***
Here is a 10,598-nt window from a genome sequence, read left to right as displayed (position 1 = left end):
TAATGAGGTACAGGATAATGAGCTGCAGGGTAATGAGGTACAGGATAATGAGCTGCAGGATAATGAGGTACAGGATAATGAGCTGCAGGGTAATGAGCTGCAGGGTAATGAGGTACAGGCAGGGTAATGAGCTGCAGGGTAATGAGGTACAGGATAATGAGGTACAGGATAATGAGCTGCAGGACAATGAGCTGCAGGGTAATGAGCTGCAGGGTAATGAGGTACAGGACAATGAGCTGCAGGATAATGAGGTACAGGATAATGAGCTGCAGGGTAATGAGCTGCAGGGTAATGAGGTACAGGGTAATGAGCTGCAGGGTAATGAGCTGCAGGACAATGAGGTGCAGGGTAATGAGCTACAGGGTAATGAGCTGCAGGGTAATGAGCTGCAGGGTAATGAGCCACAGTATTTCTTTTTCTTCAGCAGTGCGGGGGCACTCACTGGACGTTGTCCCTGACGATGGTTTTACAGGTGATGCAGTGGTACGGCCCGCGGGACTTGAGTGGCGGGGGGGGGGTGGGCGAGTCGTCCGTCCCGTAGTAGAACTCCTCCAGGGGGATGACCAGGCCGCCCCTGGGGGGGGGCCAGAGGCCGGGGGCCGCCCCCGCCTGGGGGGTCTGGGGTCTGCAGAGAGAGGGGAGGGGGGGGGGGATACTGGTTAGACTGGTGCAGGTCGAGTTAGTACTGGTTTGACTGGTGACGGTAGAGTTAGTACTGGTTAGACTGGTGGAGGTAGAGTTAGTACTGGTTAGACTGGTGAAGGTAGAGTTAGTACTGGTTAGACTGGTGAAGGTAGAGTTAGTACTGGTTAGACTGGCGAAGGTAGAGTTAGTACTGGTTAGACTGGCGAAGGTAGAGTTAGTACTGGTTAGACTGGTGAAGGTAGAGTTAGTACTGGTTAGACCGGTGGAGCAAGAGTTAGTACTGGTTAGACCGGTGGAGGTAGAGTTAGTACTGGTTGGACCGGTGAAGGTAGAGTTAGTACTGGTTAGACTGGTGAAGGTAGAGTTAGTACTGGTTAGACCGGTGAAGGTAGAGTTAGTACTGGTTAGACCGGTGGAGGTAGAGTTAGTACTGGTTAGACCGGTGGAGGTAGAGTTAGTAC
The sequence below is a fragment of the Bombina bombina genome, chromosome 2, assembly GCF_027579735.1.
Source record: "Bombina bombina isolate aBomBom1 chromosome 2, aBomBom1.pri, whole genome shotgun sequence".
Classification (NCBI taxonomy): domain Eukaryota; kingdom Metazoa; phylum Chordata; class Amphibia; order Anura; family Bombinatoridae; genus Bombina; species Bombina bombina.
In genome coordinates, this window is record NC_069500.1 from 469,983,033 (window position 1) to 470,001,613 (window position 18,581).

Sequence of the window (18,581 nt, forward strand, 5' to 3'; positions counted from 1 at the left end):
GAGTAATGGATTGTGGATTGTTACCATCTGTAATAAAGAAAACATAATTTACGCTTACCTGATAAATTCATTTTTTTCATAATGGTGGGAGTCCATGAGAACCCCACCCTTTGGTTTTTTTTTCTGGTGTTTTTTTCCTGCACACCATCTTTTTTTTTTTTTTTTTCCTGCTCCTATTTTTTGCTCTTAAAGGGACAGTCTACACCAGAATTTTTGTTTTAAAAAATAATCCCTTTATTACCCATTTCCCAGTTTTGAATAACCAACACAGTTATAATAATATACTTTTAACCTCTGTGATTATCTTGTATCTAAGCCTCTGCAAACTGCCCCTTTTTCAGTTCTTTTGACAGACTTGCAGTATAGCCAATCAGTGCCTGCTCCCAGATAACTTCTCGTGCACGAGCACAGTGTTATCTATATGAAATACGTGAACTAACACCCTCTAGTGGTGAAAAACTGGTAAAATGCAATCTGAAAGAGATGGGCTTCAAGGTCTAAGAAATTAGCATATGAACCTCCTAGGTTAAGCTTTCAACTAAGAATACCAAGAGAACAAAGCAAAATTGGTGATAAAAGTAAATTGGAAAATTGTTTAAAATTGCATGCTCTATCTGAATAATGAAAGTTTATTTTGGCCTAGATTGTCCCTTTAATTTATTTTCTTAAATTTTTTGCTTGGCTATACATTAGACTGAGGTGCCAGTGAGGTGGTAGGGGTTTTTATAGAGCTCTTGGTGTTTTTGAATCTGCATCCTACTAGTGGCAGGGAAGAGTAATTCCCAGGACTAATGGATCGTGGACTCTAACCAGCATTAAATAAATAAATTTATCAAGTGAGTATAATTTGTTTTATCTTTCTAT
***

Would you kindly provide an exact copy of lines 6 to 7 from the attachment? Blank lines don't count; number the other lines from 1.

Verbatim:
In genome coordinates, this window is record NC_069500.1 from 469,983,033 (window position 1) to 470,001,613 (window position 18,581).

Sequence of the window (18,581 nt, forward strand, 5' to 3'; positions counted from 1 at the left end):